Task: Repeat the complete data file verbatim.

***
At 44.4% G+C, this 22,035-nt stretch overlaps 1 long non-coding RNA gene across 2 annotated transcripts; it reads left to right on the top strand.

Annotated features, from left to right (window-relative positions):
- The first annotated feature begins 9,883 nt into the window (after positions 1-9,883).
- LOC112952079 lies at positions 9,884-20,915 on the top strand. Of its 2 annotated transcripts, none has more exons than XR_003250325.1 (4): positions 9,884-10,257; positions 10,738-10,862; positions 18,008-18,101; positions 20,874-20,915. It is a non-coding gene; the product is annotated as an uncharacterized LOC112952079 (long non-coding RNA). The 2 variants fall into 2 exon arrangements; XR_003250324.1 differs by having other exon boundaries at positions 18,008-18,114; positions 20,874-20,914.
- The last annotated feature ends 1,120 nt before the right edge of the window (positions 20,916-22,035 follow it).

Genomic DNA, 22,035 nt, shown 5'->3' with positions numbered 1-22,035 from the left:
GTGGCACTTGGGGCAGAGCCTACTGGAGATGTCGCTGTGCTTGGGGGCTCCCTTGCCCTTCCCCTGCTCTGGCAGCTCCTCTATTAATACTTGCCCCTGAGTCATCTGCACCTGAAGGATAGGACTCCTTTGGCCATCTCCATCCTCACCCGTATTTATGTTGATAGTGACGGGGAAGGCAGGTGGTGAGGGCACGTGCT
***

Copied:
At 44.4% G+C, this 22,035-nt stretch overlaps 1 long non-coding RNA gene across 2 annotated transcripts; it reads left to right on the top strand.

Annotated features, from left to right (window-relative positions):
- The first annotated feature begins 9,883 nt into the window (after positions 1-9,883).
- LOC112952079 lies at positions 9,884-20,915 on the top strand. Of its 2 annotated transcripts, none has more exons than XR_003250325.1 (4): positions 9,884-10,257; positions 10,738-10,862; positions 18,008-18,101; positions 20,874-20,915. It is a non-coding gene; the product is annotated as an uncharacterized LOC112952079 (long non-coding RNA). The 2 variants fall into 2 exon arrangements; XR_003250324.1 differs by having other exon boundaries at positions 18,008-18,114; positions 20,874-20,914.
- The last annotated feature ends 1,120 nt before the right edge of the window (positions 20,916-22,035 follow it).

Genomic DNA, 22,035 nt, shown 5'->3' with positions numbered 1-22,035 from the left:
GTGGCACTTGGGGCAGAGCCTACTGGAGATGTCGCTGTGCTTGGGGGCTCCCTTGCCCTTCCCCTGCTCTGGCAGCTCCTCTATTAATACTTGCCCCTGAGTCATCTGCACCTGAAGGATAGGACTCCTTTGGCCATCTCCATCCTCACCCGTATTTATGTTGATAGTGACGGGGAAGGCAGGTGGTGAGGGCACGTGCT